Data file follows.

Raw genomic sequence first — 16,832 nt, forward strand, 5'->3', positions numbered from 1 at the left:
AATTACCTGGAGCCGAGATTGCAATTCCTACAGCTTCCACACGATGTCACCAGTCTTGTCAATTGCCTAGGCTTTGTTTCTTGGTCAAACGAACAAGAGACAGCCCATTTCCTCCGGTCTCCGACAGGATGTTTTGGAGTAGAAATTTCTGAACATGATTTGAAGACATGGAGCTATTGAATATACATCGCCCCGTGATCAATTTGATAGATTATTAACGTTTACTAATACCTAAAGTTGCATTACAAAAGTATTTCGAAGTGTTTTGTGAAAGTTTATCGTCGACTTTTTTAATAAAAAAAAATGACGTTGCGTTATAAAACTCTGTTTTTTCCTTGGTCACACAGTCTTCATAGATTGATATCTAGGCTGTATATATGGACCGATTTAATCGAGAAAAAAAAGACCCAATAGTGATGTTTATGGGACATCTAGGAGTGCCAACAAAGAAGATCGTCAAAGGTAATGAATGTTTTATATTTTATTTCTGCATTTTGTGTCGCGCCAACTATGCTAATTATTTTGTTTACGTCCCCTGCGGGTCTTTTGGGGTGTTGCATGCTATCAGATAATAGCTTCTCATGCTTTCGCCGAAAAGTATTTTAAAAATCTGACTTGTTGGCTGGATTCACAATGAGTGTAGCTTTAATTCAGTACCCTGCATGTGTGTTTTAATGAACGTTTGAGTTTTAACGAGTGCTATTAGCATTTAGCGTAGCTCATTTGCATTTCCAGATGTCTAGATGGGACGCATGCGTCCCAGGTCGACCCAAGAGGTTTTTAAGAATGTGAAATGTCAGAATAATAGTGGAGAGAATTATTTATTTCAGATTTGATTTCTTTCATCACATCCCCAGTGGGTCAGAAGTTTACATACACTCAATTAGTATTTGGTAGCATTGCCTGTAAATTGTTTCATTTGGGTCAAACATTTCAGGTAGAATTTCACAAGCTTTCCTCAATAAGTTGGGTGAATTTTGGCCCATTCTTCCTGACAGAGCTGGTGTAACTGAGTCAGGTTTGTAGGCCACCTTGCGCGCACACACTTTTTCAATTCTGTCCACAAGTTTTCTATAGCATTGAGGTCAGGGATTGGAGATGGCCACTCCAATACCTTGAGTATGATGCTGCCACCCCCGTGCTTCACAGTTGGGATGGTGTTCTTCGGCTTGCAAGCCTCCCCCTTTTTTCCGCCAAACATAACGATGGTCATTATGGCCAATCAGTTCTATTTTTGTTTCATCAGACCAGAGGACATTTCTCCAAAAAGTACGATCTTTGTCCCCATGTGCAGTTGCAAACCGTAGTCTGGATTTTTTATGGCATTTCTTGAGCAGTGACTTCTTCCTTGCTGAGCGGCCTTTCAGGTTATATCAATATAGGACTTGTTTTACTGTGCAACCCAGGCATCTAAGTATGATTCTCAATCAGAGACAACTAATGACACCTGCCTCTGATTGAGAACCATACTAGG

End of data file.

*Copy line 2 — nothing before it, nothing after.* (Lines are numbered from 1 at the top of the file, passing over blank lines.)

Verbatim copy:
AATTACCTGGAGCCGAGATTGCAATTCCTACAGCTTCCACACGATGTCACCAGTCTTGTCAATTGCCTAGGCTTTGTTTCTTGGTCAAACGAACAAGAGACAGCCCATTTCCTCCGGTCTCCGACAGGATGTTTTGGAGTAGAAATTTCTGAACATGATTTGAAGACATGGAGCTATTGAATATACATCGCCCCGTGATCAATTTGATAGATTATTAACGTTTACTAATACCTAAAGTTGCATTACAAAAGTATTTCGAAGTGTTTTGTGAAAGTTTATCGTCGACTTTTTTAATAAAAAAAAATGACGTTGCGTTATAAAACTCTGTTTTTTCCTTGGTCACACAGTCTTCATAGATTGATATCTAGGCTGTATATATGGACCGATTTAATCGAGAAAAAAAAGACCCAATAGTGATGTTTATGGGACATCTAGGAGTGCCAACAAAGAAGATCGTCAAAGGTAATGAATGTTTTATATTTTATTTCTGCATTTTGTGTCGCGCCAACTATGCTAATTATTTTGTTTACGTCCCCTGCGGGTCTTTTGGGGTGTTGCATGCTATCAGATAATAGCTTCTCATGCTTTCGCCGAAAAGTATTTTAAAAATCTGACTTGTTGGCTGGATTCACAATGAGTGTAGCTTTAATTCAGTACCCTGCATGTGTGTTTTAATGAACGTTTGAGTTTTAACGAGTGCTATTAGCATTTAGCGTAGCTCATTTGCATTTCCAGATGTCTAGATGGGACGCATGCGTCCCAGGTCGACCCAAGAGGTTTTTAAGAATGTGAAATGTCAGAATAATAGTGGAGAGAATTATTTATTTCAGATTTGATTTCTTTCATCACATCCCCAGTGGGTCAGAAGTTTACATACACTCAATTAGTATTTGGTAGCATTGCCTGTAAATTGTTTCATTTGGGTCAAACATTTCAGGTAGAATTTCACAAGCTTTCCTCAATAAGTTGGGTGAATTTTGGCCCATTCTTCCTGACAGAGCTGGTGTAACTGAGTCAGGTTTGTAGGCCACCTTGCGCGCACACACTTTTTCAATTCTGTCCACAAGTTTTCTATAGCATTGAGGTCAGGGATTGGAGATGGCCACTCCAATACCTTGAGTATGATGCTGCCACCCCCGTGCTTCACAGTTGGGATGGTGTTCTTCGGCTTGCAAGCCTCCCCCTTTTTTCCGCCAAACATAACGATGGTCATTATGGCCAATCAGTTCTATTTTTGTTTCATCAGACCAGAGGACATTTCTCCAAAAAGTACGATCTTTGTCCCCATGTGCAGTTGCAAACCGTAGTCTGGATTTTTTATGGCATTTCTTGAGCAGTGACTTCTTCCTTGCTGAGCGGCCTTTCAGGTTATATCAATATAGGACTTGTTTTACTGTGCAACCCAGGCATCTAAGTATGATTCTCAATCAGAGACAACTAATGACACCTGCCTCTGATTGAGAACCATACTAGG